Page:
The Sleep Deprivation Stages – How to Avoid Sleep Debt
If you’re not getting enough sleep on a regular basis, those late-night binge sessions can cause not only a total lack of focus the next day, but also raise your risk of chronic disease like heart disease and diabetes.
There’s no official amount of time you need to snooze in order to avoid sleep deprivation. The amount of sleep you need depends on who you are, says Pradeep Bollu, M.D., a board-certified sleep specialist and neurologist with MU Health Care.
“Every person has their own unique biological sleep requirements,” he says. “In most adults, it’s between 7-8 hours. Some people need just 6 hours or less. Some people need 8 hours or more.”
Getting the right amount of sleep has a very real pay-off: “Sleep is necessary to promote three general things: alertness, performance, and general health,” says Camilo A. Ruiz, D.O., the Medical Director at Choice Physicians Sleep Center in South Florida. “When you disrupt either the sleep time or the quality of the sleep, you end up with significant detriments in each of those areas.”
The Stages of Sleep Deprivation
There are two kinds of sleep deprivation, according to Dr. Bollu: acute and chronic. The acute kind is when you go one night — or a few nights — without sleep. The chronic kind is when you miss out on those seven (or more) hours per night on a consistent basis (weeks or even months).
Acute Sleep Deprivation
If you ever pulled an all-nighter in college, then you’re familiar with some of the consequences:
- Increased sleepiness and fatigue
- Decreased attention span
- Trouble focusing
- Reduced vigilance
- Increased risk of accidents
- Difficulty staying awake
The reason behind these not-so-pleasant effects isn’t just a lack of sleep, but a lack of deep sleep, Dr. Bollu says. Spending enough time in this sleep stage is what helps you feel focused and alert when you wake up — and therefore makes those all-nighters somewhat counterproductive.
“When you get into deep sleep, it promotes memory creation and solidifies things we’ve picked up during the day and stores them,” Dr. Ruiz adds. “Everybody has stayed up late studying for a test, but we tell people not to do that because obviously the performance and alertness that come with sleep is lost the following day.”
Staying awake for multiple days is also possible — just ask Randy Gardner. In 1963, the then-17-year-old decided to break the Guinness World Record for going without sleep for a city science fair experiment. The San Diego resident lasted 264 hours, a.k.a. 11 days, a mark that stood unbroken until Guinness did away with the category due to the potential health dangers. In addition to the effects listed above, Dr. Ruiz says further acute sleep deprivation leads to:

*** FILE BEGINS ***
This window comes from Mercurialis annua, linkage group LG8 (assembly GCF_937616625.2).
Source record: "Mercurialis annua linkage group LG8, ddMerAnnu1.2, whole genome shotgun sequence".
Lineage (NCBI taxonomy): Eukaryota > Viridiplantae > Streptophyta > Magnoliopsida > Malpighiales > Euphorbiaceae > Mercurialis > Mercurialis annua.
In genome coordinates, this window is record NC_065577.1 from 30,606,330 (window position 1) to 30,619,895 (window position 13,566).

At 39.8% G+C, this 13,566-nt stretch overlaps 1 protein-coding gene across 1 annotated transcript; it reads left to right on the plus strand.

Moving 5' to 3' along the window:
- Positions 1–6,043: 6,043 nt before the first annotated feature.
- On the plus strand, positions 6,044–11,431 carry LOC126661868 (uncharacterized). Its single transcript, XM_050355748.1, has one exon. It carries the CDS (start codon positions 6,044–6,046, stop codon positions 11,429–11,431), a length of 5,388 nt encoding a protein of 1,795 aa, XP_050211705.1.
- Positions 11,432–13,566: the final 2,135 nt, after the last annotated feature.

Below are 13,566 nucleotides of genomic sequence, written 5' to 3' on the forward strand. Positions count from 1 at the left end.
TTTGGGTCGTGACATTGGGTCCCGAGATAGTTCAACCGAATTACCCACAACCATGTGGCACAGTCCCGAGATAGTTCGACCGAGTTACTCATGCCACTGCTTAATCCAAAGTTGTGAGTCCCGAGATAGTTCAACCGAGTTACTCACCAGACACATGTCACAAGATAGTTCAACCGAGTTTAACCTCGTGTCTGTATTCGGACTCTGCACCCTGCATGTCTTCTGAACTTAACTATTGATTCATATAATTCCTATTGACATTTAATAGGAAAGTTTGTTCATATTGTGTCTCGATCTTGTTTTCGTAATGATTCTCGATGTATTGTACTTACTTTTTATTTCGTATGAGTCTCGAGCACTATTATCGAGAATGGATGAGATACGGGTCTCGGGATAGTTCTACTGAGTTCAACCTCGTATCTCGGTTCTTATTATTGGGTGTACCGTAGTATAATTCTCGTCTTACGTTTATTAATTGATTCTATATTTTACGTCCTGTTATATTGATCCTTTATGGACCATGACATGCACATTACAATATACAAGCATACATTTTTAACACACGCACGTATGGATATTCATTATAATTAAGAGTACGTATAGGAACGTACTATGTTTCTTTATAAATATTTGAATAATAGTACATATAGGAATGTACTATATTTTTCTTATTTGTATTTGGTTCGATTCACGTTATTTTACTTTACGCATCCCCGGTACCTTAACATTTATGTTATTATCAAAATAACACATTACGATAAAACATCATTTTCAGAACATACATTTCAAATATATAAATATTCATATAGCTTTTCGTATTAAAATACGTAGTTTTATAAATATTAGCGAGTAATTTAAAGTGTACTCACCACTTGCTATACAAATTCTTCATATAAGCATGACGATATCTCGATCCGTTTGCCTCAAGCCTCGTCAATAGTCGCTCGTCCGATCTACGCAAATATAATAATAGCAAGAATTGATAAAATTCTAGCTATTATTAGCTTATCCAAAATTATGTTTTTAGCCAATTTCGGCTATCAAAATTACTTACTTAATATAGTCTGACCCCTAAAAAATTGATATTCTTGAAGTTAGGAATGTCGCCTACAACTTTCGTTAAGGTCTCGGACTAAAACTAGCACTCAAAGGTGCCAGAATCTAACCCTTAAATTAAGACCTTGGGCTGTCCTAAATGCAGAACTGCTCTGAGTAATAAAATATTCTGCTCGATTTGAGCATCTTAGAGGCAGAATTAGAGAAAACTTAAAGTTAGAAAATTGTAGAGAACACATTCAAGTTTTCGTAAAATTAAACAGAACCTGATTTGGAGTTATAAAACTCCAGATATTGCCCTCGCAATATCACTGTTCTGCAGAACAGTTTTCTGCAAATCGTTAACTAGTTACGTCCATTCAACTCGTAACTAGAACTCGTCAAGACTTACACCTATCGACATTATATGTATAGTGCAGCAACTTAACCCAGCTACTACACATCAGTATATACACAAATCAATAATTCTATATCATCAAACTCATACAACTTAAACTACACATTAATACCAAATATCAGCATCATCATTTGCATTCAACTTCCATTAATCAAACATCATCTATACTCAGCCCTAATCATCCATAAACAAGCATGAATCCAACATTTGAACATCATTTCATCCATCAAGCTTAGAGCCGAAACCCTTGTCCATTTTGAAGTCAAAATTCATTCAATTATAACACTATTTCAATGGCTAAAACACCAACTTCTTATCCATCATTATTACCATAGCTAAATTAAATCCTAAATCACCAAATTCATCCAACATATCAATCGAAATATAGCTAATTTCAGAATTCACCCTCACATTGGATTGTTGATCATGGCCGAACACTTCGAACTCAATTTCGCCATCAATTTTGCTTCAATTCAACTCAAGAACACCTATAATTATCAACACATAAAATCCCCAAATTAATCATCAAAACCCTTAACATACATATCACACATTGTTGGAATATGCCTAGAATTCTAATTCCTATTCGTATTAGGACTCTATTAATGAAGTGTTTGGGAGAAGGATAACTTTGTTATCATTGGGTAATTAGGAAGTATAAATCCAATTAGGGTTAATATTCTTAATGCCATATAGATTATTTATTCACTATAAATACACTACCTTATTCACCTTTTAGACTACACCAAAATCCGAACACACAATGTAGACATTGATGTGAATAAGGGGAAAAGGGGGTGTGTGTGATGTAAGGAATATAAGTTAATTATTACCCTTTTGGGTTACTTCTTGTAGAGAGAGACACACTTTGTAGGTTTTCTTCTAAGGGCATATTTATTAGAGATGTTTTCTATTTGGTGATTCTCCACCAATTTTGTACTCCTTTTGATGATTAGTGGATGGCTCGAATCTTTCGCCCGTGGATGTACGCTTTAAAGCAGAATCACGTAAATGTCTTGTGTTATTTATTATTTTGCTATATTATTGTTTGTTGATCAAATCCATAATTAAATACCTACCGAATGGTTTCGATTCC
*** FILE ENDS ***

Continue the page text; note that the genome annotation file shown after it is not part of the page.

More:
- Moodiness and irritability
- Difficulty concentrating
- Difficulty naming things
- Delusional thinking
- Memory lapses
Dr. Bollu notes that Gardner may not have been fully awake for all 11 days. With these types of attempts, the sleep-deprived subject often slips into what’s called a “microsleep,” which is a momentary lapse during an awake state into a state of partial sleep. “Technically microsleep is still sleep, but it’s not consolidated,” he explains. “Physiologically, the brain is trying to go to sleep, but it’s being pushed to stay awake.”
Microsleeping may explain the hallucinations experienced during prolonged acute sleep deprivation — they could indicate that the person entered a dream state, he adds.
Chronic Sleep Deprivation
World record attempts aren’t the way sleep deprivation affects most of us though. The more likely scenario: You’re not getting enough sleep on the reg, and it’s hurting your health in more ways than one. The Centers for Disease Control and Prevention estimate that more than a third of American adults consistently sleep less than seven hours per day.
Racking up sleep debt over days, weeks, months, and years can raise your risk of a whole host of health problems, including:
- Cardiovascular disease (which can cause a heart attack or stroke)
- Weight gain and obesity
- Decreased immune function
- High blood pressure
- Neurological diseases, like dementia and seizures
- Psychiatric problems
- Worsening pain
The reason? Missing out on sleep can affect how your body functions, including causing changes to your hormones, immune function, and temperature regulation. “Some of these changes you can see in direct correlation, like with increased stroke risk or heart disease,” Dr. Bollu says. “Sometimes we don’t have a strong reason why they’re happening. All we can say is that with chronic sleep deprivation, a lot of things will go wrong.”
In fact, some animal studies have shown that chronic sleep deprivation can do physical damage to the brain, injuring neurons and causing inflammatory stress.
How to Catch Up on Sleep
The easiest way to counteract the effects of acute and chronic sleep deprivation: sleep more. But not all sleep is created equal. Naps won’t make up for lost sleep the same way going to bed earlier in the P.M. will. That’s because of the way our body’s set up with two complementary systems, Dr. Bollu explains.
The first is an alerting system that keeps us awake during the day and then shuts down at night. The second is a system that keeps us asleep at night and shuts down during the day. “Anytime you take a nap, it’s never going to be as good as nighttime sleep because there is an opposing force acting against your daytime sleep,” he says.
If you’ve really had a rough night of sleep, the best plan of attack is to take a short nap in the afternoon and then head to bed an hour or two before your regular bedtime that night to pay off your sleep debt. As for Randy Gardner, he slept for 14 hours after his successful world record attempt — and he told NPR he’s never trying it again.